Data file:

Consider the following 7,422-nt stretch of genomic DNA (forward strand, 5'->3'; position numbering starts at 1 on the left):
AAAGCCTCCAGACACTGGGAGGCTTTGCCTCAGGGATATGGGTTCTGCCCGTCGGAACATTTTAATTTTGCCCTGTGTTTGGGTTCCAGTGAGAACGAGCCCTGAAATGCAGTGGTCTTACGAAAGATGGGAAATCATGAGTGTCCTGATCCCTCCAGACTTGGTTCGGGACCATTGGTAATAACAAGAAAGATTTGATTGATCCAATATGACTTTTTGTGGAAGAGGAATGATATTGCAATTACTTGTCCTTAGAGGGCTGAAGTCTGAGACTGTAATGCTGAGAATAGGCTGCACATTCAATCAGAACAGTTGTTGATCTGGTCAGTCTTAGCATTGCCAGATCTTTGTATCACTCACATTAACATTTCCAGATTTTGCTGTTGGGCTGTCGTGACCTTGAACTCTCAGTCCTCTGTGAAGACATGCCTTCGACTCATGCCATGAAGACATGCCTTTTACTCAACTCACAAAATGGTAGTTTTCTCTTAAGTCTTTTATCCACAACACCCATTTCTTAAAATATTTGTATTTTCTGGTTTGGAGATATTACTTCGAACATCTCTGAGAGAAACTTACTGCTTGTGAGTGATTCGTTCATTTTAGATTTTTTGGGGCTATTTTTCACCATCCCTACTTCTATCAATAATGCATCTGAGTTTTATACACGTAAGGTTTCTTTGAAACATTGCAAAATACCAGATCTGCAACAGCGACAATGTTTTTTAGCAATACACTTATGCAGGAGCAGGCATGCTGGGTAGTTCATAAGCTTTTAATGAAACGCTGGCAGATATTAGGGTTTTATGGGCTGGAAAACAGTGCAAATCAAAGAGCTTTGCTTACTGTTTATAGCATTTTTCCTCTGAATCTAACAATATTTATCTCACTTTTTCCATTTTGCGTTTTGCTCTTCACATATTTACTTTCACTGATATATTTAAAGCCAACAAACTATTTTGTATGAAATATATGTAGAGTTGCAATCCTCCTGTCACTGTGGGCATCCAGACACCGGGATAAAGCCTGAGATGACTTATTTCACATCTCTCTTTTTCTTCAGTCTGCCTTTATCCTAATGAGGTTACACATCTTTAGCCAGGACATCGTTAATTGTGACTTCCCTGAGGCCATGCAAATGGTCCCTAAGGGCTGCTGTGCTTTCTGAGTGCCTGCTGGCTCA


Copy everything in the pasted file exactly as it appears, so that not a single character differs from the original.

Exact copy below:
Consider the following 7,422-nt stretch of genomic DNA (forward strand, 5'->3'; position numbering starts at 1 on the left):
AAAGCCTCCAGACACTGGGAGGCTTTGCCTCAGGGATATGGGTTCTGCCCGTCGGAACATTTTAATTTTGCCCTGTGTTTGGGTTCCAGTGAGAACGAGCCCTGAAATGCAGTGGTCTTACGAAAGATGGGAAATCATGAGTGTCCTGATCCCTCCAGACTTGGTTCGGGACCATTGGTAATAACAAGAAAGATTTGATTGATCCAATATGACTTTTTGTGGAAGAGGAATGATATTGCAATTACTTGTCCTTAGAGGGCTGAAGTCTGAGACTGTAATGCTGAGAATAGGCTGCACATTCAATCAGAACAGTTGTTGATCTGGTCAGTCTTAGCATTGCCAGATCTTTGTATCACTCACATTAACATTTCCAGATTTTGCTGTTGGGCTGTCGTGACCTTGAACTCTCAGTCCTCTGTGAAGACATGCCTTCGACTCATGCCATGAAGACATGCCTTTTACTCAACTCACAAAATGGTAGTTTTCTCTTAAGTCTTTTATCCACAACACCCATTTCTTAAAATATTTGTATTTTCTGGTTTGGAGATATTACTTCGAACATCTCTGAGAGAAACTTACTGCTTGTGAGTGATTCGTTCATTTTAGATTTTTTGGGGCTATTTTTCACCATCCCTACTTCTATCAATAATGCATCTGAGTTTTATACACGTAAGGTTTCTTTGAAACATTGCAAAATACCAGATCTGCAACAGCGACAATGTTTTTTAGCAATACACTTATGCAGGAGCAGGCATGCTGGGTAGTTCATAAGCTTTTAATGAAACGCTGGCAGATATTAGGGTTTTATGGGCTGGAAAACAGTGCAAATCAAAGAGCTTTGCTTACTGTTTATAGCATTTTTCCTCTGAATCTAACAATATTTATCTCACTTTTTCCATTTTGCGTTTTGCTCTTCACATATTTACTTTCACTGATATATTTAAAGCCAACAAACTATTTTGTATGAAATATATGTAGAGTTGCAATCCTCCTGTCACTGTGGGCATCCAGACACCGGGATAAAGCCTGAGATGACTTATTTCACATCTCTCTTTTTCTTCAGTCTGCCTTTATCCTAATGAGGTTACACATCTTTAGCCAGGACATCGTTAATTGTGACTTCCCTGAGGCCATGCAAATGGTCCCTAAGGGCTGCTGTGCTTTCTGAGTGCCTGCTGGCTCA